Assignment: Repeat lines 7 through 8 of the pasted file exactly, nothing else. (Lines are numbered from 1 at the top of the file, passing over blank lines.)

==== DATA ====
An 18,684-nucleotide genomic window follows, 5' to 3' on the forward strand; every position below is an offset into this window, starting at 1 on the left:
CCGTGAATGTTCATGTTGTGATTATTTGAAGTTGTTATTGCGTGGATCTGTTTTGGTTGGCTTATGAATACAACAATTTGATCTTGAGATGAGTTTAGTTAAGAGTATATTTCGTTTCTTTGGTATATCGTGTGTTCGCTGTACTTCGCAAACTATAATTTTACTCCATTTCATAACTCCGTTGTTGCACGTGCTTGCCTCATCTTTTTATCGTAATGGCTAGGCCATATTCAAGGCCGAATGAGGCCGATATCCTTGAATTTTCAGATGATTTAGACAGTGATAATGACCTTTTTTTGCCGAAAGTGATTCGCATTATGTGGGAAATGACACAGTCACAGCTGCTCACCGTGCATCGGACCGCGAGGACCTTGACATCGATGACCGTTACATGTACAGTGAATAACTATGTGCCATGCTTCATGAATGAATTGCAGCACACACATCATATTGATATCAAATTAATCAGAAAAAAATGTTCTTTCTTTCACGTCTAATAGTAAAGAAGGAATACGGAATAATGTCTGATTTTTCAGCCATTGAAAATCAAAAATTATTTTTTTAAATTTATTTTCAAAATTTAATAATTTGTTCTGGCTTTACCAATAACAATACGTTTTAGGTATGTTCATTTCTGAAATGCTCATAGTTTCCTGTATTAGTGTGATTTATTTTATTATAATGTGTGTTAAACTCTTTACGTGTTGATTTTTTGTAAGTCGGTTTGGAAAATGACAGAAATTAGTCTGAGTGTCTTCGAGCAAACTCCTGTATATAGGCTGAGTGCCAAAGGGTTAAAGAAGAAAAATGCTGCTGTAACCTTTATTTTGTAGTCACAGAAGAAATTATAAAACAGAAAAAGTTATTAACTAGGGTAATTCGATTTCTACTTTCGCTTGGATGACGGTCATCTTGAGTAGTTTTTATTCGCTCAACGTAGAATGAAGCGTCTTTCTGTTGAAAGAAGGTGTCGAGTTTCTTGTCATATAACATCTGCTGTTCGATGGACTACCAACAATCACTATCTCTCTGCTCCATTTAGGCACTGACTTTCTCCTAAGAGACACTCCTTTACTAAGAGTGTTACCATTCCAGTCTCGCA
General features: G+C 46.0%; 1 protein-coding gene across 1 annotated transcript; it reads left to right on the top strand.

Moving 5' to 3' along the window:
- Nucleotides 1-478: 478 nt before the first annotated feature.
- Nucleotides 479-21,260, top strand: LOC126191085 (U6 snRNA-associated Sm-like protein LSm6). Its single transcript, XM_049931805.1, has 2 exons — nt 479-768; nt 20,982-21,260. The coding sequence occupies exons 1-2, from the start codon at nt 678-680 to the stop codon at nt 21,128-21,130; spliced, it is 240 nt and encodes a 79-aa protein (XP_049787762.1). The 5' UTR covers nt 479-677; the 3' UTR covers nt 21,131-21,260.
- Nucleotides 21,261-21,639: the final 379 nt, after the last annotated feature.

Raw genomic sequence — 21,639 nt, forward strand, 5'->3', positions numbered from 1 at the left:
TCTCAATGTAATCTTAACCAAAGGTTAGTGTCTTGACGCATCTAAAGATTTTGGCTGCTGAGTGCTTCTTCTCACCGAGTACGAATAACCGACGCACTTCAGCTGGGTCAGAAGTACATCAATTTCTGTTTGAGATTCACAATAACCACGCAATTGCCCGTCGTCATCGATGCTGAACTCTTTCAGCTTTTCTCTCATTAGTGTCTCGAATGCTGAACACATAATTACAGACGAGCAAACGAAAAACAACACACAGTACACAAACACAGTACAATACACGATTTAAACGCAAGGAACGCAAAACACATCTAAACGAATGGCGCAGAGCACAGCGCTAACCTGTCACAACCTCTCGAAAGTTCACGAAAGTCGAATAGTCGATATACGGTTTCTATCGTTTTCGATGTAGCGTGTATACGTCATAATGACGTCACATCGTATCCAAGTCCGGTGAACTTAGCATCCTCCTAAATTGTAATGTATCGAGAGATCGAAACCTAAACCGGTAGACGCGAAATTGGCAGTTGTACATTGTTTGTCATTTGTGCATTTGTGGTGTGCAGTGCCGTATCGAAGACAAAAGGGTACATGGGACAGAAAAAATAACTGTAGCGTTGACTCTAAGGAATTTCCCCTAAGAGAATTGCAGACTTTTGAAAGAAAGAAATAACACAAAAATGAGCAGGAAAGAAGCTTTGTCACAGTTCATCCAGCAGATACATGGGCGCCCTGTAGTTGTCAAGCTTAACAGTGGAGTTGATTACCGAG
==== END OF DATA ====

- Nucleotides 21,261-21,639: the final 379 nt, after the last annotated feature.

Raw genomic sequence — 21,639 nt, forward strand, 5'->3', positions numbered from 1 at the left: